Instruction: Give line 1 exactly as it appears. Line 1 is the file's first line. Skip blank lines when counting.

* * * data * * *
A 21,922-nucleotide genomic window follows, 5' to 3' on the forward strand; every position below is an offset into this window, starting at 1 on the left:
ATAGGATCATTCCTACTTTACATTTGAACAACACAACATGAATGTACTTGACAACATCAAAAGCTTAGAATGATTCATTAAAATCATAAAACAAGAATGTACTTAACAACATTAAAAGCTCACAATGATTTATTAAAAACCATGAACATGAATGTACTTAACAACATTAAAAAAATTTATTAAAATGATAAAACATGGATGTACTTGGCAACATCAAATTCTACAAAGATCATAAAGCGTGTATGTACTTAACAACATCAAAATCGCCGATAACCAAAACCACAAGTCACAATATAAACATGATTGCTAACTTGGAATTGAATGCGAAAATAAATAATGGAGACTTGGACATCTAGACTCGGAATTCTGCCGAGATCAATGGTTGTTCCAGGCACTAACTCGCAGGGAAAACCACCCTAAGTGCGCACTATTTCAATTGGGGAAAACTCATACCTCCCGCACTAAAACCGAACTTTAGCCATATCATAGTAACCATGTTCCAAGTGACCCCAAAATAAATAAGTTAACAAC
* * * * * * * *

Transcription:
A 21,922-nucleotide genomic window follows, 5' to 3' on the forward strand; every position below is an offset into this window, starting at 1 on the left: